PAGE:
Fylde coast celebrities speak out over proposed cuts to the arts
Amid fears of changes to the school curriculum that could stifle creativity and hold back emerging talents famous Fylde faces share their views.
Actress and ex-Coronation Street star Nicola Thorp:
“Education in the arts is vital, not only for those who eke out a profession in the creative industry but for students who want to pursue any career.
“Funding cuts for the arts means cuts to self-expression, teamwork, confidence, creativity and culture.
“The skills I have acquired from GCSE to degree level in drama have not only meant that I have been fortunate enough to have a career as an actress, but have also given me the confidence to engage in politics, public speaking and more.
“I’m proud to be sandgrown. Blackpool has a proud creative past, and we must do all we can to secure it’s creative future.”
Music journalist and member of post-punk band The Membranes John Robb:
“One of the great legacies of the UK in the 21st Century, what we are known around the world for, is our arts culture.
“For example, in Russia people are obsessed with British art culture.”
“The investment in the arts that you put in, you get back.
“How much money do, for example, The Beatles make for the British economy? You go to Liverpool and it’s one of the biggest tourist destinations in the UK and that’s a great example of arts paying into the economy.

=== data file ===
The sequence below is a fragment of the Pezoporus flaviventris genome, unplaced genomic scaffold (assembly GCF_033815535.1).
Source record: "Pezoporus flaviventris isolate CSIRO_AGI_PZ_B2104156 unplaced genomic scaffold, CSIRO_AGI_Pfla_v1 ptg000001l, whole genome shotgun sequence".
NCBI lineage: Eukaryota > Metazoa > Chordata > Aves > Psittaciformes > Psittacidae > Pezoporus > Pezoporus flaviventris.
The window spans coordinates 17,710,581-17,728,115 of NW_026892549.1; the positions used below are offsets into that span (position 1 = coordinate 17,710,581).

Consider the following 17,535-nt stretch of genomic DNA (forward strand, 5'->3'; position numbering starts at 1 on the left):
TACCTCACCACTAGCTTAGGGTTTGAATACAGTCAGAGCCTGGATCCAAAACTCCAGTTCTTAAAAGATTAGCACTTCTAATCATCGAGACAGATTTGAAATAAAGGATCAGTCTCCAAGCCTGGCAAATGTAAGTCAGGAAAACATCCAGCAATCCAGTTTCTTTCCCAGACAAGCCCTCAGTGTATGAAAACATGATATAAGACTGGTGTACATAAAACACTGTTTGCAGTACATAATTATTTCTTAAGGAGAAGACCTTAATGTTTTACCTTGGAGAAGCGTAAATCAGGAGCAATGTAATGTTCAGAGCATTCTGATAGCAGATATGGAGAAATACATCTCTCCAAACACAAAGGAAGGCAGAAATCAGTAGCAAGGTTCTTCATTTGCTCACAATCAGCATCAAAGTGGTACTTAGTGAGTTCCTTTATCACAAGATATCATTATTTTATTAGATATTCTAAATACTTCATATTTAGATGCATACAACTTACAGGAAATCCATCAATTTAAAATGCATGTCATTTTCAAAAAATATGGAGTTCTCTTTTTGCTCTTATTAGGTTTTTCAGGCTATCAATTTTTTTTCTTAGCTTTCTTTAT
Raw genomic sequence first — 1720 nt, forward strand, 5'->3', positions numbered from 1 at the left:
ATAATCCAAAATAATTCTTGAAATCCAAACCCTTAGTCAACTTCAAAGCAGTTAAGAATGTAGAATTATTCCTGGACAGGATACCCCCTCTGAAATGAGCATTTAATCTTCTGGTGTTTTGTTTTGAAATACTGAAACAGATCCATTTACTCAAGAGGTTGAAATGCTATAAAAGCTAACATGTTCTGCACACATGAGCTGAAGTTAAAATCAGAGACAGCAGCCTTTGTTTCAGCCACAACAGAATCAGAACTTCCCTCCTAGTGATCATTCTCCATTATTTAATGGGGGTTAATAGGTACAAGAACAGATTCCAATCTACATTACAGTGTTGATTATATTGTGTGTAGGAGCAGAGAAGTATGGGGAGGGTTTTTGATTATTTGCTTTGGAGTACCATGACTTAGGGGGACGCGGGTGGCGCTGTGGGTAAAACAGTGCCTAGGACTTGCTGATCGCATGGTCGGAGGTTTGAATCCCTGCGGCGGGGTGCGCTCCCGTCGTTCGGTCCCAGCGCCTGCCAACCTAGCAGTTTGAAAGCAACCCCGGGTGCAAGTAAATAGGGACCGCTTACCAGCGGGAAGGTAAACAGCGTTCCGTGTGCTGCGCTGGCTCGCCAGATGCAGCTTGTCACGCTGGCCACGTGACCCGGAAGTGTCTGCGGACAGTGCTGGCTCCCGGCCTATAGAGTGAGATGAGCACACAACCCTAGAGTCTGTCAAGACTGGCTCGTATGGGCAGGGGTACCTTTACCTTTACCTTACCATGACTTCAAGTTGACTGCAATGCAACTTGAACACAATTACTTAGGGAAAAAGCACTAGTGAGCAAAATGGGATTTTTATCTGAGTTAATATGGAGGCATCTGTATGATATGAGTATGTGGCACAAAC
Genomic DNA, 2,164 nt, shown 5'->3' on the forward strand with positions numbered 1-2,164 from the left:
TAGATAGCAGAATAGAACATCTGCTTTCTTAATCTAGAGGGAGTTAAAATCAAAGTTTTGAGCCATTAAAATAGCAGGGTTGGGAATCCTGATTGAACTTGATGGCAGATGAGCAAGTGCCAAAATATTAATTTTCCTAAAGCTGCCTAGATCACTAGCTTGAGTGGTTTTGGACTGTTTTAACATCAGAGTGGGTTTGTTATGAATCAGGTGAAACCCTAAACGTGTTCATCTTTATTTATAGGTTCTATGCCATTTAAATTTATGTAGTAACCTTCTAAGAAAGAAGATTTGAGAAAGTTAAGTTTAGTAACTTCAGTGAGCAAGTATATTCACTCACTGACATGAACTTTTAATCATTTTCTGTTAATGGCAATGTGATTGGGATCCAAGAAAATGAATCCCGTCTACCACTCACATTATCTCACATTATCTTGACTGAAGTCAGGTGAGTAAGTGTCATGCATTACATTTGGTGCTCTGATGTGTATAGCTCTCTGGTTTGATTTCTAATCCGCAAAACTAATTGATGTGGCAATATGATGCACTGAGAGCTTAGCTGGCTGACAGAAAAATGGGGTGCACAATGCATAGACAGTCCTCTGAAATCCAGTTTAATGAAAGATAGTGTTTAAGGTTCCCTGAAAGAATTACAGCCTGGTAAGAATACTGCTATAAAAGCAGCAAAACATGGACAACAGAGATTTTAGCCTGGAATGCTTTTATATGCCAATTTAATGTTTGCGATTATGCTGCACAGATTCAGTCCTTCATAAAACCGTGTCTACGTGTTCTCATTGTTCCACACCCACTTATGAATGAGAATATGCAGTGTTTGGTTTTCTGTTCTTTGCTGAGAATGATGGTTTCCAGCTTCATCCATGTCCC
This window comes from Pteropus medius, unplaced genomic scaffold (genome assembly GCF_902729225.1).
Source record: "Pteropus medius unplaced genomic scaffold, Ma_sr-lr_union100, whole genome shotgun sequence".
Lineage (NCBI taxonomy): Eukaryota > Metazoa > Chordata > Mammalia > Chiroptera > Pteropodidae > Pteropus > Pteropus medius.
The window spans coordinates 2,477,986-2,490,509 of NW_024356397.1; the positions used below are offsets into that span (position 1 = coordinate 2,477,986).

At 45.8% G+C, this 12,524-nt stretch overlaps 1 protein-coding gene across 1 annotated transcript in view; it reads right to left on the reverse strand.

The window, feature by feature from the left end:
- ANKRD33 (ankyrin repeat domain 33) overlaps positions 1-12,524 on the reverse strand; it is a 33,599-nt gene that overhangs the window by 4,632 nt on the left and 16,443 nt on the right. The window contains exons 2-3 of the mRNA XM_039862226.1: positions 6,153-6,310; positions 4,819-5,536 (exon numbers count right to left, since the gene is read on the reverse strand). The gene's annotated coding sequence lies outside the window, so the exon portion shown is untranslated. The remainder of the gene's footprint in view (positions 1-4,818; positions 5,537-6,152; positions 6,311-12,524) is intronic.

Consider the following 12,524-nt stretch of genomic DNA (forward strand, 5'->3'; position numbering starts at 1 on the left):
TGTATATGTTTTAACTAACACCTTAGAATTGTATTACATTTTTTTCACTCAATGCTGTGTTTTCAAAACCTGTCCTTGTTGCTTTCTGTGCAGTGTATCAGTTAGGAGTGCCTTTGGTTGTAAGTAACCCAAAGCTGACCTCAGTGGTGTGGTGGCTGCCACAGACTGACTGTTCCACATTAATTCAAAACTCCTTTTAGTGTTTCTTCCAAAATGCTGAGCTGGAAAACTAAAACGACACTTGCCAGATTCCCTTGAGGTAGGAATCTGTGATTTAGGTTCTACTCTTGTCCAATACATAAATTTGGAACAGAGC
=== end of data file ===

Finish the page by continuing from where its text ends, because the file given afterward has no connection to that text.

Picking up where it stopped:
“As well as the economic benefits, there’s the health and social aspect.
“It makes people feel good about themselves, and you can apply what you learn through the arts to all the different aspects of life.
“The arts are social, political, economic. It’s a stupid move to take them out of schools.
“When you see what art can do to somebody – it empowers them, opens their eyes to the world, it’s an incredibly powerful, spiritual thing.”
Musical theatre star Jodie Prenger:
“I have first hand experience of seeing how performing arts brings out kids through working in shows like Oliver!, Annie and Les Miserables.
“And that’s just the ones who are ‘making it’ – but everyone has to start somewhere and that place is so often in school.
“It builds confidence, initiative and creativity in kids.
“How can the arts be thought of as such a throw away thing? These are the qualities which make people.
“Seeing kids grow in the arts is extraordinary.
“Entertainment always has been for decades what Blackpool is about – it’s in our blood, it’s what the town has been built on.
“It would be a great shame to see this happen, to lose where these future stars might come from.
“I understand, of course, maths and English – we need these subjects – but we cannot let go of what has made Blackpool and made so many, many children’s lives.
“I always loved the arts at school, and always knew I would go into entertainment in some way, but even for those who don’t go into the arts, creativity is needed in all forms of work, as is team work and thoughtfulness.
“They’re all things which we need in day-to-day life, whatever job we do.”